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‘Sad and an utter scam’: Republican congressman accuses Trump of temper tantrums and conspiracy theories

‘They will raise money and gain followers by blaming everyone else,’ says Adam Kinzinger

James Crump
Sunday 27 December 2020 16:44 GMT
Donald Trump and First Lady Melania deliver pandemic Christmas address
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Republican congressman Adam Kinzinger has said Donald Trump and his allies’ attempts to overturn November’s presidential election results are an “utter scam” meant to “raise money and gain followers.”

Although President-elect Joe Biden was declared the winner of the presidential election last month, Mr Trump has repeatedly falsely claimed there was widespread voter fraud and has still not conceded.

Mr Trump and his team have had more than 50 legal challenges dismissed over the last month, as he and his allies are still attempting to overturn last month’s election results. There is no evidence for the claims.

On Saturday morning, Mr Trump reiterated his baseless claims and tweeted: “The 'Justice' Department and the FBI have done nothing about the 2020 Presidential Election Voter Fraud, the biggest SCAM in our nation's history, despite overwhelming evidence.

“They should be ashamed. History will remember. Never give up. See everyone in DC on January 6th.”

Replying to the post, which was labelled by Twitter as a disputed claim, Mr Kinzinger, from Illinois, wrote: “My God. Trying to burn the place down on the way out because you can’t handle losing. No evidence, nothing but your temper tantrum and crazy conspiracies. Embarrassing. #RestoreOurGOP.”

In a later tweet, the Illinois representative added: “All this talk about Jan 6th from @realDonaldTrump and other congressional grifters is simply explained: they will raise money and gain followers by blaming everyone else knowing full well they can’t do anything. It’s sad, and an utter scam. #restoreourgop.”

On 6 January Congress will meet to count the Electoral College votes to confirm Mr Biden as the next US president.

In his posts on Saturday, Mr Kinzinger appeared to be referencing reports from The New York Times earlier this month that said Mr Trump had raised around $170 million (£127m) since 3 November to help him overturn the election result. A majority of the funds were secured in the week after the election.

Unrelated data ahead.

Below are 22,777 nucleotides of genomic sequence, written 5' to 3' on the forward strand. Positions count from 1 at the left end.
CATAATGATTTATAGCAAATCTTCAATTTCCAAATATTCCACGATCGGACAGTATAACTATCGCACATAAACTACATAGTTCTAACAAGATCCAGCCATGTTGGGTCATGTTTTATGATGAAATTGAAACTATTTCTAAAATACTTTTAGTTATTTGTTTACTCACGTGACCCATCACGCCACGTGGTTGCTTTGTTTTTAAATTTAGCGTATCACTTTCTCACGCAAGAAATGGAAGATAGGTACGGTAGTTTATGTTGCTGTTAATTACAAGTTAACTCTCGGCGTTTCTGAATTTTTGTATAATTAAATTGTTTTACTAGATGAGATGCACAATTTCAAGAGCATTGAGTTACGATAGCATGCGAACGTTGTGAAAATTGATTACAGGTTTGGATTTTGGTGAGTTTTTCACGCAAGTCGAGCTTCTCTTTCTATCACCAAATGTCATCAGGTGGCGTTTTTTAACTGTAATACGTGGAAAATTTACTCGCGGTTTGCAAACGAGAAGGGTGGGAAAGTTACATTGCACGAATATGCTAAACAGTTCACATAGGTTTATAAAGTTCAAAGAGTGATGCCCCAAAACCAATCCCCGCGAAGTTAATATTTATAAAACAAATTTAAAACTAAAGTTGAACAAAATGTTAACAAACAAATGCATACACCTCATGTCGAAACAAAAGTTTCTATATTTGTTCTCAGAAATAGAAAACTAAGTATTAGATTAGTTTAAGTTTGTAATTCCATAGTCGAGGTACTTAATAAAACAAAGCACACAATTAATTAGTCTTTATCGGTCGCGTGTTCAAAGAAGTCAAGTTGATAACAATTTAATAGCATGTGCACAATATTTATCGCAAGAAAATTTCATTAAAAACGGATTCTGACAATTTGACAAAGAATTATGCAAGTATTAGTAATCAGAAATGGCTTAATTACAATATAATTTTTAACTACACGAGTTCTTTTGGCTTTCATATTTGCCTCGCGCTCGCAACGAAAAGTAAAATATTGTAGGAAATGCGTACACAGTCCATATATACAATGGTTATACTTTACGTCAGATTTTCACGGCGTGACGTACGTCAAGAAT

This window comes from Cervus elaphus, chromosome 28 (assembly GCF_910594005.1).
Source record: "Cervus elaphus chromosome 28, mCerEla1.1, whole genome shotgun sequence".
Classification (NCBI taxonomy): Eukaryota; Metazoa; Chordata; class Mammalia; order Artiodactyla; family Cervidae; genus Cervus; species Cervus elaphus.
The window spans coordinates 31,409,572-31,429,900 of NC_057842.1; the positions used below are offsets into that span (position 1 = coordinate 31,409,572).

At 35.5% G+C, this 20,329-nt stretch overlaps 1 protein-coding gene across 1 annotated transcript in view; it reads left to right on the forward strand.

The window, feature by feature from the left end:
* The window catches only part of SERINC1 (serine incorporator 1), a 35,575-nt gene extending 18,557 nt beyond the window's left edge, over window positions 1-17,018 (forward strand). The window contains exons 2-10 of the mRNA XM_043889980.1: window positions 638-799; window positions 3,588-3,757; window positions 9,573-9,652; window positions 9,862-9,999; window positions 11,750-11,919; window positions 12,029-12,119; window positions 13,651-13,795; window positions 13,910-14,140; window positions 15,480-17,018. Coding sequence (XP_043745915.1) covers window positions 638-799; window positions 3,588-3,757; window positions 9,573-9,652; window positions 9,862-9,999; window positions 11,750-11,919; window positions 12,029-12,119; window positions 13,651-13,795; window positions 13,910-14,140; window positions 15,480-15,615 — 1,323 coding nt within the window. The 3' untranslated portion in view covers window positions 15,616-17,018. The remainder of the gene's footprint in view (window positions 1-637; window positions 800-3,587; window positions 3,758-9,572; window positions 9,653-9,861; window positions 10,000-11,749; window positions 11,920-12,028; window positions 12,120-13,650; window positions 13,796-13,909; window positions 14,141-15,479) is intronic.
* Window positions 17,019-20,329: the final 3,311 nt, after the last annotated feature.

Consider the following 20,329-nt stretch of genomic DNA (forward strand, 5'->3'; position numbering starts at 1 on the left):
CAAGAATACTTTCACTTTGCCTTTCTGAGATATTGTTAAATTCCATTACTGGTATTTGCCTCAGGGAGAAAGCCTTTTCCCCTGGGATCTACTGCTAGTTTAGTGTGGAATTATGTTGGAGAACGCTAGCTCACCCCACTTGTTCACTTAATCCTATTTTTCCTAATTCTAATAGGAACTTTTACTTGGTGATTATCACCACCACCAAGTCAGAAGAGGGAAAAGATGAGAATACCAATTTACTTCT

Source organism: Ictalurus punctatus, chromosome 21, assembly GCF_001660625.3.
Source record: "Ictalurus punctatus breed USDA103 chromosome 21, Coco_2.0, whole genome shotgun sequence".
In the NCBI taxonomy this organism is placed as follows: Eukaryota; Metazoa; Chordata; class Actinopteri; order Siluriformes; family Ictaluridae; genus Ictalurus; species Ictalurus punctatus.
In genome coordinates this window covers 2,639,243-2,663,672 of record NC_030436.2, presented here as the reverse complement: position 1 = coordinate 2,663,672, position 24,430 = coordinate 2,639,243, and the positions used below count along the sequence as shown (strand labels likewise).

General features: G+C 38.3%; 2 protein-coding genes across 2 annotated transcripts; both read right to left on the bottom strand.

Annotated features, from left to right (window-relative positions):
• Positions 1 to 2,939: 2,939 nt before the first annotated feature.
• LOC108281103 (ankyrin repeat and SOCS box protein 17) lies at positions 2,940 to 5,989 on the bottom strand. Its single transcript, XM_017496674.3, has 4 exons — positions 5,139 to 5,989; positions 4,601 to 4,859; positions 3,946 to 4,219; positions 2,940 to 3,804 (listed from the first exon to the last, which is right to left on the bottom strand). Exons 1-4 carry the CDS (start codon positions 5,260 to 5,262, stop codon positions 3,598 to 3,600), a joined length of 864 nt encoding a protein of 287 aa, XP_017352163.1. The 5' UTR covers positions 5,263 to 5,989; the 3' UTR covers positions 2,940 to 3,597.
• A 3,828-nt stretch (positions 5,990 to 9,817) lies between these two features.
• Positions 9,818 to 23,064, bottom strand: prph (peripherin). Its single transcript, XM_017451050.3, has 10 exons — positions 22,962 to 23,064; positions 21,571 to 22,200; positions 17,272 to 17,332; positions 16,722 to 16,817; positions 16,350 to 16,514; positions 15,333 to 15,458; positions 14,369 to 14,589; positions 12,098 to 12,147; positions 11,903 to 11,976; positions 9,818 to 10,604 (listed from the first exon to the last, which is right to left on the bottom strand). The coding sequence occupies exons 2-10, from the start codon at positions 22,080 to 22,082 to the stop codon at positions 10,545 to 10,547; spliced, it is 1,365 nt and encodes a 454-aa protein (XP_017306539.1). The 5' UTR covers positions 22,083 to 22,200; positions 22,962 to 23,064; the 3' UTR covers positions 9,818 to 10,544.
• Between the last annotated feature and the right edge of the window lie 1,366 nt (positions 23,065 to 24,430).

Since then, Mr Trump and his campaign team have repeatedly sent out emails asking for donations for an “Election Defence Fund”.

Although the campaign has claimed the donations are for the “defence fund”, the fine print of the communication suggests much of the money donated to support that effort since election day has instead paid down campaign debt and replenished the Republican National Committee.

The money has also been spent helping Save America, a new political action committee Mr Trump founded following the election, get started. Money raised by the committee is able to be used for personal expenses.

Mr Kinzinger’s criticisms of Mr Trump also came amid reports that Alabama representative Mo Brooks and incoming senator Tommy Tuberville will challenge the Electoral College votes in January.

Earlier this month, Mr Brooks announced he will object to the electors chosen for six states Mr Biden won in the election when Congress meets to confirm him as the next US president on 6 January, while Mr Tuberville has suggested that he might join the effort.

In order to force a debate and vote on an objection, a representative from both the House and the Senate need to object in writing. Even then, the motion is unlikely to make it past the Democrat-controlled House.

GOP members of Congress met privately with Mr Trump at the White House on Monday to discuss plans to object to the Electoral College results, according to The Hill.

Joining Mr Brooks at the meeting were Matt Gaetz of Florida, Georgia lawmakers Jody Hice and Representative-elect Marjorie Taylor Greene, and Jim Jordan of Ohio, who all tweeted about it.

Bloomberg reported that Scott Perry of Pennsylvania, Louie Gohmert of Texas and Andy Biggs of Arizona were also at the meeting.

However, several high-profile Republicans and Trump allies, including Senate majority leader Mitch McConnell and Senate Rules Committee chairman Roy Blunt, have urged representatives to not object at the vote on 6 January, warning it could harm the party politically.

Earlier this month, the US Electoral College voted for Mr Biden as the winner of the presidential election, with 306 electoral votes to Mr Trump’s 232.

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